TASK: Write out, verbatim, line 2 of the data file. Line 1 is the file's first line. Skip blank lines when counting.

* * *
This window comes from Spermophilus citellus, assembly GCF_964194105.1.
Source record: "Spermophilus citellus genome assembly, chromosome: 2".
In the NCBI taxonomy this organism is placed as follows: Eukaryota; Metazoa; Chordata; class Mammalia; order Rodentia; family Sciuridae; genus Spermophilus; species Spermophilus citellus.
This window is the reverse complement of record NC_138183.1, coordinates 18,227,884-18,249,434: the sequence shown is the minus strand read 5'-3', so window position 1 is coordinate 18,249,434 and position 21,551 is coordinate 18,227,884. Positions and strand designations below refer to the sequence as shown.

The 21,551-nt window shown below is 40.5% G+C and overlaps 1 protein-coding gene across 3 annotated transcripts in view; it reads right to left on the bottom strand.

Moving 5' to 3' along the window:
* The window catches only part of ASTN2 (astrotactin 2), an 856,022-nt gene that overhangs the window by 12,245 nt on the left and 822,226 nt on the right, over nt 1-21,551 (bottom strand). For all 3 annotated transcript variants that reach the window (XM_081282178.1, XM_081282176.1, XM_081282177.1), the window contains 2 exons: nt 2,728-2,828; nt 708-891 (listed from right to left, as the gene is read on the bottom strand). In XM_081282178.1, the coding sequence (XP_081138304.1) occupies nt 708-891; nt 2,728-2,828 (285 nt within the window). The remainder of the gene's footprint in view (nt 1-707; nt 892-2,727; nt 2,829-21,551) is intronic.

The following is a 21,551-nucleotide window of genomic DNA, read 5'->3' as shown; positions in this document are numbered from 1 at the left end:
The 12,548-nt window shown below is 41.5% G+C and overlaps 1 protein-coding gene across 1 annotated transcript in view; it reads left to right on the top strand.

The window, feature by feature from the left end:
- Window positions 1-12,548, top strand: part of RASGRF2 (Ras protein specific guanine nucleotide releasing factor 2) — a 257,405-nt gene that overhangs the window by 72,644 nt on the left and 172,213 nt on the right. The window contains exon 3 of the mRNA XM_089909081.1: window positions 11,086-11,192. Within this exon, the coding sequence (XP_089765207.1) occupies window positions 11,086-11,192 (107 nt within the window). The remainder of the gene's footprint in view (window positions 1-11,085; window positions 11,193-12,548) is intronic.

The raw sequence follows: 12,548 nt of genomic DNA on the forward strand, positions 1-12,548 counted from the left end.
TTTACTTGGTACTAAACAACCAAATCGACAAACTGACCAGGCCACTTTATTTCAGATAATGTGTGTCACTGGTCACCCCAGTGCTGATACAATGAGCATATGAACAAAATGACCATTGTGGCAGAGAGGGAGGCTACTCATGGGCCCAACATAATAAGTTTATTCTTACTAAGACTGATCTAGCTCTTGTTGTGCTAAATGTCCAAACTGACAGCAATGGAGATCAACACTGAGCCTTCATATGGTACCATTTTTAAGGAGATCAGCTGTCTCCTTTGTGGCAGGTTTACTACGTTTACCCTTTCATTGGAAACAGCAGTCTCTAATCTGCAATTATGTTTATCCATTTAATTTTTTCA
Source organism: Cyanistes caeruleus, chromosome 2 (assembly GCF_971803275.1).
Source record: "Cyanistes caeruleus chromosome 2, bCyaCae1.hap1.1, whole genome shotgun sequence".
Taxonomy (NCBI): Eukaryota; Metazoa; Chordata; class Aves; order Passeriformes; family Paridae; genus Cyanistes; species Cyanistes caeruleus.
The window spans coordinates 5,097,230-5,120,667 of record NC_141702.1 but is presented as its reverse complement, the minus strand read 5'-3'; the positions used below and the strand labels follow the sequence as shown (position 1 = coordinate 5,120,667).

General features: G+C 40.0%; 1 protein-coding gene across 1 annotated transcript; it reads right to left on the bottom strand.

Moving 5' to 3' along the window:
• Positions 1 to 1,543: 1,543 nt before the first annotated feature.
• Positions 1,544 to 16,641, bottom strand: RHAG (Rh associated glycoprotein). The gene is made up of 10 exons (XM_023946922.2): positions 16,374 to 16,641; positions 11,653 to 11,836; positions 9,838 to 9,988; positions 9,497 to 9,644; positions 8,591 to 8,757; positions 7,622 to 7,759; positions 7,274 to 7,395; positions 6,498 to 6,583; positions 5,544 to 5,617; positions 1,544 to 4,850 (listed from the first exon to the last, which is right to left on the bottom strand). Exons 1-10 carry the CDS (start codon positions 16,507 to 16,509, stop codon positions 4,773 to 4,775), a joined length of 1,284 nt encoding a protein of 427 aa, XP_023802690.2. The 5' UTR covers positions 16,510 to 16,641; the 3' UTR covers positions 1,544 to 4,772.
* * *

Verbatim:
Source record: "Spermophilus citellus genome assembly, chromosome: 2".